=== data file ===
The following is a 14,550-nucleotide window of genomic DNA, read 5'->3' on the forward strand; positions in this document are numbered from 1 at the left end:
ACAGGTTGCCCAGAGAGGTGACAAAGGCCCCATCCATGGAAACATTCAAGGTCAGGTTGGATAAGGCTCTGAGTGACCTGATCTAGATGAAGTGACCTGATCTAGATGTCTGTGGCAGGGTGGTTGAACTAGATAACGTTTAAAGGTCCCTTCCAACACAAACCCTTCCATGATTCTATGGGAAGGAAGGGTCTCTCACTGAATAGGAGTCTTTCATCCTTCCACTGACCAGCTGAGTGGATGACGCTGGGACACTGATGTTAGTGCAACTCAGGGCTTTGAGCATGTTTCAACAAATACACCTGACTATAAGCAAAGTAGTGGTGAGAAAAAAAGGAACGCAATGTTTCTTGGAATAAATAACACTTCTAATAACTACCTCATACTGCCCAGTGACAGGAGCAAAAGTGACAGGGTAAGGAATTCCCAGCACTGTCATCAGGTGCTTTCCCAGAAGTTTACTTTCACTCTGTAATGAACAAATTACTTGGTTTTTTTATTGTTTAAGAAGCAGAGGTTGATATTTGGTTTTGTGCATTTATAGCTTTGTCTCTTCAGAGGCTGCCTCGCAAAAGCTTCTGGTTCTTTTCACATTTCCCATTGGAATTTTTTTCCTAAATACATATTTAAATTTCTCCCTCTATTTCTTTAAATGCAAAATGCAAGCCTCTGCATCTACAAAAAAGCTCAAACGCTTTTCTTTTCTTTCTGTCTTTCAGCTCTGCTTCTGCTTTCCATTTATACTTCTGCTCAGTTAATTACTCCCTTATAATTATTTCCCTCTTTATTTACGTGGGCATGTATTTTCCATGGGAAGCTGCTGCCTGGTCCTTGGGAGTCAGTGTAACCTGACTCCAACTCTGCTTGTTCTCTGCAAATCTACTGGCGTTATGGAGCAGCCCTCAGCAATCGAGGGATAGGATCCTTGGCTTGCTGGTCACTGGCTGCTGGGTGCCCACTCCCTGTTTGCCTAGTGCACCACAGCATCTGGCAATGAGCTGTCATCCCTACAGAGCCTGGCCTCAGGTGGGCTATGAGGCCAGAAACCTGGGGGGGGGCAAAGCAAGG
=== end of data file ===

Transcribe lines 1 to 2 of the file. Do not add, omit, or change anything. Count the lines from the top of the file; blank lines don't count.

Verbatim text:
The following is a 14,550-nucleotide window of genomic DNA, read 5'->3' on the forward strand; positions in this document are numbered from 1 at the left end:
ACAGGTTGCCCAGAGAGGTGACAAAGGCCCCATCCATGGAAACATTCAAGGTCAGGTTGGATAAGGCTCTGAGTGACCTGATCTAGATGAAGTGACCTGATCTAGATGTCTGTGGCAGGGTGGTTGAACTAGATAACGTTTAAAGGTCCCTTCCAACACAAACCCTTCCATGATTCTATGGGAAGGAAGGGTCTCTCACTGAATAGGAGTCTTTCATCCTTCCACTGACCAGCTGAGTGGATGACGCTGGGACACTGATGTTAGTGCAACTCAGGGCTTTGAGCATGTTTCAACAAATACACCTGACTATAAGCAAAGTAGTGGTGAGAAAAAAAGGAACGCAATGTTTCTTGGAATAAATAACACTTCTAATAACTACCTCATACTGCCCAGTGACAGGAGCAAAAGTGACAGGGTAAGGAATTCCCAGCACTGTCATCAGGTGCTTTCCCAGAAGTTTACTTTCACTCTGTAATGAACAAATTACTTGGTTTTTTTATTGTTTAAGAAGCAGAGGTTGATATTTGGTTTTGTGCATTTATAGCTTTGTCTCTTCAGAGGCTGCCTCGCAAAAGCTTCTGGTTCTTTTCACATTTCCCATTGGAATTTTTTTCCTAAATACATATTTAAATTTCTCCCTCTATTTCTTTAAATGCAAAATGCAAGCCTCTGCATCTACAAAAAAGCTCAAACGCTTTTCTTTTCTTTCTGTCTTTCAGCTCTGCTTCTGCTTTCCATTTATACTTCTGCTCAGTTAATTACTCCCTTATAATTATTTCCCTCTTTATTTACGTGGGCATGTATTTTCCATGGGAAGCTGCTGCCTGGTCCTTGGGAGTCAGTGTAACCTGACTCCAACTCTGCTTGTTCTCTGCAAATCTACTGGCGTTATGGAGCAGCCCTCAGCAATCGAGGGATAGGATCCTTGGCTTGCTGGTCACTGGCTGCTGGGTGCCCACTCCCTGTTTGCCTAGTGCACCACAGCATCTGGCAATGAGCTGTCATCCCTACAGAGCCTGGCCTCAGGTGGGCTATGAGGCCAGAAACCTGGGGGGGGGCAAAGCAAGG